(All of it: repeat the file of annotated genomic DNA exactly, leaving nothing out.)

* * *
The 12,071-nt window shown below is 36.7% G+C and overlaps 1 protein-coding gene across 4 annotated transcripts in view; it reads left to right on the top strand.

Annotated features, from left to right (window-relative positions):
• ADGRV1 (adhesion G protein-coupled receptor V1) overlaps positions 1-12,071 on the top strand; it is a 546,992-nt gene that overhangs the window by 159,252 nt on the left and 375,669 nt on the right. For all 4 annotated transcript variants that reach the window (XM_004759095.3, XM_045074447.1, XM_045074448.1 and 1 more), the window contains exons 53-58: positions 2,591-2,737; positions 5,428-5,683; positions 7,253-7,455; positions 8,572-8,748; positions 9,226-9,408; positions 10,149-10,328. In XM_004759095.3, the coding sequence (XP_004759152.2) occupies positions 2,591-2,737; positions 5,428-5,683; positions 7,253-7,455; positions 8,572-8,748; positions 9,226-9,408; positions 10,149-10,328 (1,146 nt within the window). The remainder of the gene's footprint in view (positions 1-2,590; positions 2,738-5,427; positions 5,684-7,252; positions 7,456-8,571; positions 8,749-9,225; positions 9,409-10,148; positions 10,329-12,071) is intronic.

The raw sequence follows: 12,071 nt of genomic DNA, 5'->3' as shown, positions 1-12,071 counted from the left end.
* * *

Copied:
The 12,071-nt window shown below is 36.7% G+C and overlaps 1 protein-coding gene across 4 annotated transcripts in view; it reads left to right on the top strand.

Annotated features, from left to right (window-relative positions):
• ADGRV1 (adhesion G protein-coupled receptor V1) overlaps positions 1-12,071 on the top strand; it is a 546,992-nt gene that overhangs the window by 159,252 nt on the left and 375,669 nt on the right. For all 4 annotated transcript variants that reach the window (XM_004759095.3, XM_045074447.1, XM_045074448.1 and 1 more), the window contains exons 53-58: positions 2,591-2,737; positions 5,428-5,683; positions 7,253-7,455; positions 8,572-8,748; positions 9,226-9,408; positions 10,149-10,328. In XM_004759095.3, the coding sequence (XP_004759152.2) occupies positions 2,591-2,737; positions 5,428-5,683; positions 7,253-7,455; positions 8,572-8,748; positions 9,226-9,408; positions 10,149-10,328 (1,146 nt within the window). The remainder of the gene's footprint in view (positions 1-2,590; positions 2,738-5,427; positions 5,684-7,252; positions 7,456-8,571; positions 8,749-9,225; positions 9,409-10,148; positions 10,329-12,071) is intronic.

The raw sequence follows: 12,071 nt of genomic DNA, 5'->3' as shown, positions 1-12,071 counted from the left end.